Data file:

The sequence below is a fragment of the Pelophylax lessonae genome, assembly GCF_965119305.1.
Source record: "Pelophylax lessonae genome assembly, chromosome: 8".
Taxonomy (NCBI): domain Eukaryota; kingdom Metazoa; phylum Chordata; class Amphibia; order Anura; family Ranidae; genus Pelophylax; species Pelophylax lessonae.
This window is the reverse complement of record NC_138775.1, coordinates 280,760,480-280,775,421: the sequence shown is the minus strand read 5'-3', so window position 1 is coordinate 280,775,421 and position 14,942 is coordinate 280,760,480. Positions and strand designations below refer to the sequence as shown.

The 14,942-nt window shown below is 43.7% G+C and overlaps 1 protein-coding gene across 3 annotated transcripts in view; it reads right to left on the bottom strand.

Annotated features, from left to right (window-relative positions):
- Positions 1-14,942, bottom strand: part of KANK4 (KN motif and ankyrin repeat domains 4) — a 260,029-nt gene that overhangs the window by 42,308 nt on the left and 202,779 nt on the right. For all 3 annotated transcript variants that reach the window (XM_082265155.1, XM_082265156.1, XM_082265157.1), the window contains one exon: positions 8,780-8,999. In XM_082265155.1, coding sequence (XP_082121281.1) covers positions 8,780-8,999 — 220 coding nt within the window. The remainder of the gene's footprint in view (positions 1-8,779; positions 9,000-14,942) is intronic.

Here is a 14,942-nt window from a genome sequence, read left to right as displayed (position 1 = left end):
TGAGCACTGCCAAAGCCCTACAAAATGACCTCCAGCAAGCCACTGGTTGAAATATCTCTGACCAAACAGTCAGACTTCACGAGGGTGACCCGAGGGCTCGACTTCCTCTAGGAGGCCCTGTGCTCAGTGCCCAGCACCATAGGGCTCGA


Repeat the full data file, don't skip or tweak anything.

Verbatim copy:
The sequence below is a fragment of the Pelophylax lessonae genome, assembly GCF_965119305.1.
Source record: "Pelophylax lessonae genome assembly, chromosome: 8".
Taxonomy (NCBI): domain Eukaryota; kingdom Metazoa; phylum Chordata; class Amphibia; order Anura; family Ranidae; genus Pelophylax; species Pelophylax lessonae.
This window is the reverse complement of record NC_138775.1, coordinates 280,760,480-280,775,421: the sequence shown is the minus strand read 5'-3', so window position 1 is coordinate 280,775,421 and position 14,942 is coordinate 280,760,480. Positions and strand designations below refer to the sequence as shown.

The 14,942-nt window shown below is 43.7% G+C and overlaps 1 protein-coding gene across 3 annotated transcripts in view; it reads right to left on the bottom strand.

Annotated features, from left to right (window-relative positions):
- Positions 1-14,942, bottom strand: part of KANK4 (KN motif and ankyrin repeat domains 4) — a 260,029-nt gene that overhangs the window by 42,308 nt on the left and 202,779 nt on the right. For all 3 annotated transcript variants that reach the window (XM_082265155.1, XM_082265156.1, XM_082265157.1), the window contains one exon: positions 8,780-8,999. In XM_082265155.1, coding sequence (XP_082121281.1) covers positions 8,780-8,999 — 220 coding nt within the window. The remainder of the gene's footprint in view (positions 1-8,779; positions 9,000-14,942) is intronic.

Here is a 14,942-nt window from a genome sequence, read left to right as displayed (position 1 = left end):
TGAGCACTGCCAAAGCCCTACAAAATGACCTCCAGCAAGCCACTGGTTGAAATATCTCTGACCAAACAGTCAGACTTCACGAGGGTGACCCGAGGGCTCGACTTCCTCTAGGAGGCCCTGTGCTCAGTGCCCAGCACCATAGGGCTCGA